Women "don't get paid after today" claims #EqualPayDay report

 
Catherine Neilan
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"How shall I spend the next 57 days if I'm not getting paid?" (Source: Getty).

If you're a woman, you might want to down tools for the rest of the year, because from now on you are effectively working for free.

That's the argument of a report claiming that the gender disparity in pay has actually grown to such an extent that, including full and part-time workers, men earn on average 19.1 per cent more than women. That means women earn 81p for every £1 a man earns.
What's more worrying is that the gap has grown. For full time employees, the gap now stands at 15.7 per cent, up from 14.8 per cent in 2012. On average, women earn almost £5,000 a year less than their male counterparts.
All this means that women effectively work 57 days for “free” each year, the Fawcett Gender Pay Gap report, which draws on ONS data, claims.
If you're reading this thinking it's probably not that bad, how about comparing the UK to the rest of the world?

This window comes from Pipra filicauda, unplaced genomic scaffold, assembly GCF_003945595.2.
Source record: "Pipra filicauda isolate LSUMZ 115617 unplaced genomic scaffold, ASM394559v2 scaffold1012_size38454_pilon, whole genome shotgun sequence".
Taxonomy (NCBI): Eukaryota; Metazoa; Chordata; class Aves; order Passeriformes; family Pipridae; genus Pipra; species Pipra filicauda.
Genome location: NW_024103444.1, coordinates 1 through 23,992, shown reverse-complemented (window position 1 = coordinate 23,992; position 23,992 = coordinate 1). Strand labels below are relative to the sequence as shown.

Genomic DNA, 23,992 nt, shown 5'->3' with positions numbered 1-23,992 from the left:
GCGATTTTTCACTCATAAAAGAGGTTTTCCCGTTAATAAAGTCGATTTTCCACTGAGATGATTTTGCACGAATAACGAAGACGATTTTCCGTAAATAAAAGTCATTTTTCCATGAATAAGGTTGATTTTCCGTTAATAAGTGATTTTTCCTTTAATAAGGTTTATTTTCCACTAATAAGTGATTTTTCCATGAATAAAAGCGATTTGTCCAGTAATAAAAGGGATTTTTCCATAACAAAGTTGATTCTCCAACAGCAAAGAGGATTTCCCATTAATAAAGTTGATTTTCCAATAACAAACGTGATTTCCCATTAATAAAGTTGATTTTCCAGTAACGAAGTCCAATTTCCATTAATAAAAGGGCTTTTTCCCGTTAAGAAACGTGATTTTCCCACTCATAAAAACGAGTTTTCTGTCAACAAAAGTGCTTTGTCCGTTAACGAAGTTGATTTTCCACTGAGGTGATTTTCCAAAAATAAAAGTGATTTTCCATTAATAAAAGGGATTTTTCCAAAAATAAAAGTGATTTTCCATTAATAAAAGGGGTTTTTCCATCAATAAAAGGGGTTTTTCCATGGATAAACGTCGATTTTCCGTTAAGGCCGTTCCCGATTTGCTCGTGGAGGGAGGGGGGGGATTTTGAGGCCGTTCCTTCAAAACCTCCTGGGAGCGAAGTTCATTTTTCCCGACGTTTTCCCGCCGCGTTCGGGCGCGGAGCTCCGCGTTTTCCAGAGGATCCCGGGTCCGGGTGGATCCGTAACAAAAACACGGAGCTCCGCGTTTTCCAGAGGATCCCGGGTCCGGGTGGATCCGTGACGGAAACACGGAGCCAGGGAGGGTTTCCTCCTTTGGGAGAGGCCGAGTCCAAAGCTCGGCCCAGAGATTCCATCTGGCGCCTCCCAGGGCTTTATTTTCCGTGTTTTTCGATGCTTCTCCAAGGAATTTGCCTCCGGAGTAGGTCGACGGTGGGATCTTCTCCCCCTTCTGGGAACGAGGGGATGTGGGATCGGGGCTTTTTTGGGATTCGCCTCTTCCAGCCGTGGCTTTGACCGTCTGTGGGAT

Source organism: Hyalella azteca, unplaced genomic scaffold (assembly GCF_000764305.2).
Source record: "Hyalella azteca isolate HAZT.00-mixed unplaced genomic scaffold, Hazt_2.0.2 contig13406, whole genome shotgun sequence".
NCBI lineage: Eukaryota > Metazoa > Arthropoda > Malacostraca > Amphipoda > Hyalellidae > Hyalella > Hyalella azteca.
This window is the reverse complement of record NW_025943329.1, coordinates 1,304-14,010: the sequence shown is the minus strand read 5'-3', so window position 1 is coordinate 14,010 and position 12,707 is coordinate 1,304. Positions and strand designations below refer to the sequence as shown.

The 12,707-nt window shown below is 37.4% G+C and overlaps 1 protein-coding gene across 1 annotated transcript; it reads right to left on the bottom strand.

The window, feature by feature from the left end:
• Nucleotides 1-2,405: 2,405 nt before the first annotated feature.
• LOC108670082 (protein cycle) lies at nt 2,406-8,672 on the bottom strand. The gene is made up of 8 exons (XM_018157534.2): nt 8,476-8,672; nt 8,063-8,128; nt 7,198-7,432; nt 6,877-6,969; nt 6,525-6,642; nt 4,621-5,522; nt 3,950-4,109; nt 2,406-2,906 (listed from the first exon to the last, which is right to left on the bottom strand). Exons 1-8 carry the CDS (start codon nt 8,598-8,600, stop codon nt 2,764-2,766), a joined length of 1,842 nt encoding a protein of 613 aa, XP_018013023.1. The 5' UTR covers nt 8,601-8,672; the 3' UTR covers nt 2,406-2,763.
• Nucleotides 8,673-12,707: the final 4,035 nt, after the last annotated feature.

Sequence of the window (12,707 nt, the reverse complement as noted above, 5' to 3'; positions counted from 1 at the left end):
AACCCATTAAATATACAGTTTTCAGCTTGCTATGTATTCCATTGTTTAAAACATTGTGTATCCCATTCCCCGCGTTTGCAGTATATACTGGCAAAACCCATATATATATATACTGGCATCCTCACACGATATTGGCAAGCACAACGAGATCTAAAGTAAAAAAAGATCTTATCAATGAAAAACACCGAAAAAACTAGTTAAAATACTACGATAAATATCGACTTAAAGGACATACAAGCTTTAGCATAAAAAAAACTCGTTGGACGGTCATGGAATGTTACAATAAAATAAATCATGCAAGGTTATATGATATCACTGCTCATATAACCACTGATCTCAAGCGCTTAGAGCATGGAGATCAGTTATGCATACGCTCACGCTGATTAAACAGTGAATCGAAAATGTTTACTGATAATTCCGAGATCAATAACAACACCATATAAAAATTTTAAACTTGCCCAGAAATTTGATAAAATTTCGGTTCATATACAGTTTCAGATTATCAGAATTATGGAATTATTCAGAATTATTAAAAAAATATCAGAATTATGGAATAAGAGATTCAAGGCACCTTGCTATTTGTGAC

We have fallen behind in the World Economic Forum rankings from 18th to 26th, and now lag behind 14 European countries, as well as the US, Rwanda and Nicaragua.
The Fawcett Society's deputy chief executive Eva Neitzert said: “It is disgraceful that in 2014, women in the UK still effectively work for free for nearly two months of the year relative to men and deeply concerning that last year the gap widened again for the first time in five years.
The UK is fast sliding down the rankings of gender equal societies, and we need to take action now. We urgently need action to tackle low pay, with the majority (62%) of those paid below the Living Wage female.
Our research shows that lifting the national minimum wage to the Living Wage would reduce the gap by 0.8% – this compares to a historic slow pace of change that has seen the gap fall by just 6.2% over the past 16 years.
Neitzert also highlighted the claims made against Asda over unfair pay, saying the women's rights group was “deeply concerned that the upfront tribunal fees brought in by the coalition in July 2013 are pricing women out of justice”.
“We are calling on the government to revoke the fees to ensure that no one is priced out of justice,” she added.

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